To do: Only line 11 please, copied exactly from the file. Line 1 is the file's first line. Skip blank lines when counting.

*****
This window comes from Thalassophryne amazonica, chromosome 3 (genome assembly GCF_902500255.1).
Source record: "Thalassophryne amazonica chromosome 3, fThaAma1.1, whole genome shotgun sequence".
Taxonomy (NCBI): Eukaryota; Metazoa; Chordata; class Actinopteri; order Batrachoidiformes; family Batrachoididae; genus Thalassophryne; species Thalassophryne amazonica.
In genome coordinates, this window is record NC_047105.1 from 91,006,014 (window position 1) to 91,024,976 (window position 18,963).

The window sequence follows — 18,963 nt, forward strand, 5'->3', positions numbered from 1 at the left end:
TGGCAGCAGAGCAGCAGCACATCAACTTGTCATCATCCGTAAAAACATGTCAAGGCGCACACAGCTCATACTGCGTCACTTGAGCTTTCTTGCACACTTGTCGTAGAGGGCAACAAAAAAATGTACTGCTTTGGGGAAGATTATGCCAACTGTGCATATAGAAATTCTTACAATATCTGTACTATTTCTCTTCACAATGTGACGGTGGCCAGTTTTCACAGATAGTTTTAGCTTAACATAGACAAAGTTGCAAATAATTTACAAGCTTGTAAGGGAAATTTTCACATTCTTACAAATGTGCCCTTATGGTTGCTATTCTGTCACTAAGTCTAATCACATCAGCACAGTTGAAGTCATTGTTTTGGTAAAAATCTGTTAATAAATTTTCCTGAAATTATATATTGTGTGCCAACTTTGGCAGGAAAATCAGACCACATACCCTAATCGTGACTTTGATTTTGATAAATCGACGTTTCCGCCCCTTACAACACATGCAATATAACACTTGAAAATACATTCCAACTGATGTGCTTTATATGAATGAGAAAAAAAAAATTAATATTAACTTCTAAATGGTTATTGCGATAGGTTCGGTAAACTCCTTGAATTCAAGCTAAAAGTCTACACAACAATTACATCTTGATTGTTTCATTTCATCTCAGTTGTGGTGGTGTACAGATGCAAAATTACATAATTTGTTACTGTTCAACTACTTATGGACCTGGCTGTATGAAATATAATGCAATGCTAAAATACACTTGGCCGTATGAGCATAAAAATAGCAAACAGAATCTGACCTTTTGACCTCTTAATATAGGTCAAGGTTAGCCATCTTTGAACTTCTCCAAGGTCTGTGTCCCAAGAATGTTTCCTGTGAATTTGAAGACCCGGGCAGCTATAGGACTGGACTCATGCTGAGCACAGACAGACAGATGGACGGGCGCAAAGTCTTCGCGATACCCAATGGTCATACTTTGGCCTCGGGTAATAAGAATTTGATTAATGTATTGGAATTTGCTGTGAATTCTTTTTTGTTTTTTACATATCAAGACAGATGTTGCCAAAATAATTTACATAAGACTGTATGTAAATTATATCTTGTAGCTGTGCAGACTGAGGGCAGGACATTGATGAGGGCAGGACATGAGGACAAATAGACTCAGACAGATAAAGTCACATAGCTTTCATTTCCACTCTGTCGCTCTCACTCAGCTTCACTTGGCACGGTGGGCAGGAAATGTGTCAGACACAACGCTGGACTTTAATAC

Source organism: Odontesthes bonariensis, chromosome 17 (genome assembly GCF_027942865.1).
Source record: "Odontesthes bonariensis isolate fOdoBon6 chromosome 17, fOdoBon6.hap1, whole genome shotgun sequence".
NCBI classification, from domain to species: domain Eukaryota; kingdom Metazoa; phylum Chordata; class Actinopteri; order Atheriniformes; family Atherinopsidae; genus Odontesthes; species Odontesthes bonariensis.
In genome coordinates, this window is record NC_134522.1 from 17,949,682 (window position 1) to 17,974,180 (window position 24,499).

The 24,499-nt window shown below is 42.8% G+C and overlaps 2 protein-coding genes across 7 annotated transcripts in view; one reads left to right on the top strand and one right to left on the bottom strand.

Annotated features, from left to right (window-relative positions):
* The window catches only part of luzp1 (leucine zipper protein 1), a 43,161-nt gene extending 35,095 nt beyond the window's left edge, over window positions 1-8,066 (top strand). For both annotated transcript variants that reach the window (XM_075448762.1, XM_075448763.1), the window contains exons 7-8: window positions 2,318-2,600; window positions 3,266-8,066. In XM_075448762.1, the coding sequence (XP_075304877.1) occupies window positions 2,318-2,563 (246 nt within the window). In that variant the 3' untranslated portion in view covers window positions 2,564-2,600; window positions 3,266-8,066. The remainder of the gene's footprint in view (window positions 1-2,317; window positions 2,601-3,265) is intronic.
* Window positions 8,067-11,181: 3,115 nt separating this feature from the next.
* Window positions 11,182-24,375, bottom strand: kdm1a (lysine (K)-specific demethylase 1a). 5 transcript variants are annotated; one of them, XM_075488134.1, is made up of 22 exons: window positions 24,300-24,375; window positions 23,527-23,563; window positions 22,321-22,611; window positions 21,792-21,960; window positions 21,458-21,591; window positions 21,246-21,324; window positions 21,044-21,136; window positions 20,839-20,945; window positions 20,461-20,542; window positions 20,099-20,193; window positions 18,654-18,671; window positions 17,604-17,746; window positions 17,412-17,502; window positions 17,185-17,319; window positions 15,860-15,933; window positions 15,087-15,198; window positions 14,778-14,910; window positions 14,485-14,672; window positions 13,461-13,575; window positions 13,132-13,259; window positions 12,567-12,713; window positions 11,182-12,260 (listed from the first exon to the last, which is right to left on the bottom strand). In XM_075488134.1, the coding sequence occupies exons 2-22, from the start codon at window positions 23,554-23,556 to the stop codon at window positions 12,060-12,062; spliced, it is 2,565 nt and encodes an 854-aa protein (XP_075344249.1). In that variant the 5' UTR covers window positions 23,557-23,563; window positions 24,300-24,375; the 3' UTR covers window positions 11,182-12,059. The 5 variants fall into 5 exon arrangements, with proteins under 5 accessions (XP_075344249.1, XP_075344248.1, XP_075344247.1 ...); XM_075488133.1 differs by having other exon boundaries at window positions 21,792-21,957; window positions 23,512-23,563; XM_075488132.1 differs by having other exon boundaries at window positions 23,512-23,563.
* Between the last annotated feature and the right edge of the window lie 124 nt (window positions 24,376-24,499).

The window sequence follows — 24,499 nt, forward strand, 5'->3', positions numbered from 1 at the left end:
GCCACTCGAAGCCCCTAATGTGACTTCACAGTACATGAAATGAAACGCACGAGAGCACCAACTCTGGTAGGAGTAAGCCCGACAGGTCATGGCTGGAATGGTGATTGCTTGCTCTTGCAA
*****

The 24,499-nt window shown below is 42.8% G+C and overlaps 2 protein-coding genes across 7 annotated transcripts in view; one reads left to right on the top strand and one right to left on the bottom strand.